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World Cancer Day 2023: High Blood Sugar, a Potential Risk Factor? Exploring Links Between Diabetes and Cancer | Health News

By Dr Navneet Agrawal

Cancer remains the most feared disease globally and according to the World Health Organization (WHO), in 2018, it killed 9.6 million people, or one in six people, across the globe. Meanwhile, high blood sugar or diabetes is one of the most common lifestyle diseases, which left uncontrolled can impact our heart, kidneys, and other organs, and even turn fatal.  Few may be aware that people living with diabetes are perceived to be at major risk for developing specific kinds of cancer, though no direct link has been established conclusively. However, considering the life-threatening implications of both conditions, it makes sense to be aware of the consequences and take necessary precautions. Ahead of World Cancer Day 2023, which is on February 4, let’s check out the potential risk factors and ways to reduce the risk of cancer in diabetics.

Potential Risk Factors

Given the possible connection between diabetes and cancer, one must know the potential factors that are common in both conditions, particularly in Type 2 Diabetes (T2D). Some of them are: 

Increased insulin plus other growth factors: Elevated insulin levels in a person’s body are believed to inflate the risk of pancreatic, colorectal, endometrial, bladder, and postmenopausal cancers. 

Chronic inflammation: T2D and obesity could lead to chronic low-grade inflammation, a condition in which the production of free radicals disrupts insulin signalling. 

Obesity and overweight: Both conditions can predispose people to cancer due to the higher risk of insulin resistance and cell inflammation, among other reasons. 

Effects of hyperglycemia: High blood sugar levels could trigger a rise in free radicals as well as other reactive molecules that fuel the growth of malignant cells.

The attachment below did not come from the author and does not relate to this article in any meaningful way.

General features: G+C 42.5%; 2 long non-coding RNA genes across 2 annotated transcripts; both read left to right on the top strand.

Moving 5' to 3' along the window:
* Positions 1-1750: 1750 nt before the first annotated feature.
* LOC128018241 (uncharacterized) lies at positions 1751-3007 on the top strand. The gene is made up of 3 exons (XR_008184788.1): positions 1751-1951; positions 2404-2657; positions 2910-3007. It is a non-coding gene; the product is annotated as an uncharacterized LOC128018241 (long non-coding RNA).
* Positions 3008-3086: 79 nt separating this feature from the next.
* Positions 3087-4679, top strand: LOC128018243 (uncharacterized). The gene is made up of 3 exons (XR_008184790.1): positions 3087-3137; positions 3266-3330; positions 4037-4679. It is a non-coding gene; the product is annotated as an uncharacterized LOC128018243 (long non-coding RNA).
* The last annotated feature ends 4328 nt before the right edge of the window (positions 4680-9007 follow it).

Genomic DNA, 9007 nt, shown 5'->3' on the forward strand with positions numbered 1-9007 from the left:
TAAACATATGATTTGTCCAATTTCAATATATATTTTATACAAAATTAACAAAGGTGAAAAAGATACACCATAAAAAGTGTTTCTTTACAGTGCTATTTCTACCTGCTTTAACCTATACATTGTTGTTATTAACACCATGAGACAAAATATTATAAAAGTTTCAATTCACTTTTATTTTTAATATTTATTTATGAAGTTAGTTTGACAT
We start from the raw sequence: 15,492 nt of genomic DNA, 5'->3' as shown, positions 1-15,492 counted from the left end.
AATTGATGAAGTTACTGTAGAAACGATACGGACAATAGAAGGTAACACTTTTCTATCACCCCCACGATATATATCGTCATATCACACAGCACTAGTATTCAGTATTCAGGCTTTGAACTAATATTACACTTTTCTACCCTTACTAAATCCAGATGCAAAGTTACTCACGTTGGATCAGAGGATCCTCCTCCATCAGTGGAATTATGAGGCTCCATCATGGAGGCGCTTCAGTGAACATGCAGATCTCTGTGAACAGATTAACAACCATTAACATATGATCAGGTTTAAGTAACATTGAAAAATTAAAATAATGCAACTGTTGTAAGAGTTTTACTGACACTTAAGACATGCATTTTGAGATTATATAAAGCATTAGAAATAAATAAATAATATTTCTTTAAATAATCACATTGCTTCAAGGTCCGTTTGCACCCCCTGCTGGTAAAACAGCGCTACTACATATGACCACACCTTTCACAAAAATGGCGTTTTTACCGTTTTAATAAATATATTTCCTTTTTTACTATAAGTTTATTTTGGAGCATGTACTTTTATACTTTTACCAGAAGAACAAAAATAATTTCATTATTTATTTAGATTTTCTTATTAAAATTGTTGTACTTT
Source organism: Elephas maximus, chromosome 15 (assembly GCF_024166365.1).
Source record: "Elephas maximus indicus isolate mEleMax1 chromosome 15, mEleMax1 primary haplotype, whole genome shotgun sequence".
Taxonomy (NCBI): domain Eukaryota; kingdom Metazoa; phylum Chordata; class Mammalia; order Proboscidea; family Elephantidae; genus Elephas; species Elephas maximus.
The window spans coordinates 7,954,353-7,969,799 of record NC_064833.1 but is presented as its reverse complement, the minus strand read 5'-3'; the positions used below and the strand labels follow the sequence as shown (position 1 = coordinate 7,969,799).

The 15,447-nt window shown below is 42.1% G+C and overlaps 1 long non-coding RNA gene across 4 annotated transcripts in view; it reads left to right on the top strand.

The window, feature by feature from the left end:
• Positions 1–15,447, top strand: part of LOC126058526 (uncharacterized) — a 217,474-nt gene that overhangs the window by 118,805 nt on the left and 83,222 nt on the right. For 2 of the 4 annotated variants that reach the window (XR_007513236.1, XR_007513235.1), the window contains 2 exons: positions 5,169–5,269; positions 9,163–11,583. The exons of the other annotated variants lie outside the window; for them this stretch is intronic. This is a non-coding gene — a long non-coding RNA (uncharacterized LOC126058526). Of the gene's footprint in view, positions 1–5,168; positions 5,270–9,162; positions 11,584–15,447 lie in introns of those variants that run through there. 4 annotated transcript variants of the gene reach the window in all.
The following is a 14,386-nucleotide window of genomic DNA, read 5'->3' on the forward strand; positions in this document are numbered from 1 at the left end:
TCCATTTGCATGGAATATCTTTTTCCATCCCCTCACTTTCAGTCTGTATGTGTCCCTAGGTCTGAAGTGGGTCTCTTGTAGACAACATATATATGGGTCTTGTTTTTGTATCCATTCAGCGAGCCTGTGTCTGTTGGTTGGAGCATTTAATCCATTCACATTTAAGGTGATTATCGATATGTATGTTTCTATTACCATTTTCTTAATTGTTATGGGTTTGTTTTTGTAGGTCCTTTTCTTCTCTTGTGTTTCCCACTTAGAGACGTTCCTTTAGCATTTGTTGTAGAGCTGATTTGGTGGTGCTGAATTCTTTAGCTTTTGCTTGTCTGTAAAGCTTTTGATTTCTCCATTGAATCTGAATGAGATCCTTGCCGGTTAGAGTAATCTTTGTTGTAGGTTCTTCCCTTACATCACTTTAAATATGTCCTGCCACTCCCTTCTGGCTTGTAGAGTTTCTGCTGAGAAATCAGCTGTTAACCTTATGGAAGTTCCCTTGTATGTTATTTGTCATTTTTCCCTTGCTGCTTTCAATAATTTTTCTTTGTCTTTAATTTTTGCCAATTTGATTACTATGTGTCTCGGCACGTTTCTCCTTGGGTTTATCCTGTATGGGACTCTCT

Five Ways to Manage Cancer with Diabetes

Here are five guidelines to reduce the risk of cancer, especially true for people with diabetes: 

1. Maintain a healthy level of body fat: Excess fat is linked to both diabetes and different cancers. Abdominal fat can cause insulin resistance, leading to higher blood glucose levels that raise the risk of inflammatory cytokines. In turn, cytokines released from adipose cells increase both cell inflammation and insulin resistance risks, which are linked with cancer. In losing weight, a loss of between two and eight kilos per month is recommended for greater benefits.

2. Eat more veggies, beans, fruits, and whole grains: A plant-based diet helps in lowering the risk of cancer. Plants contain high amounts of nutrients and dietary fibre that protect people from developing cancer. For example, dietary fibre is known for lowering colorectal cancer risk. Ideally, one should include 2.5 cups of non-starchy items along with various vegetables, fruits, whole grains and beans in the diet. 

3. Limit red meat and all kinds of processed meat: As per some studies, the daily consumption of meat can increase the chances of colorectal cancer by 17%. Meat packed by salting, smoking or adding preservatives should also be avoided and substituted with legumes and fibrous foods. 

Also read: Cancer is diagnosed more in patients with type 2 diabetes, claims study

4. Avoid alcohol: The WHO recently clarified that even a limited intake of alcohol is not safe.  The International Agency for Research on Cancer has classified alcohol as a Group 1 carcinogen and a toxic, dependence-inducing substance. Alcohol is believed to cause at least seven kinds of cancer, including common forms such as female breast cancer and bowel cancer. 

5. Shun sedentary lifestyles: Regular physical activity helps in lowering body fat, keeping diabetes in check and reducing cancer risks, especially endometrial, colorectal and postmenopausal cancers. At least 30 minutes of physical activity is recommended daily, which includes walking. This can then be raised to 30 minutes of vigorous and 60 minutes of moderate activity. 


(Disclaimer: Dr Navneet Agrawal is the Chief Clinical Officer, BeatO – a platform that provides personalised healthcare advice to its users. The views expressed in this article are those of the author. Zee News does not confirm this.)

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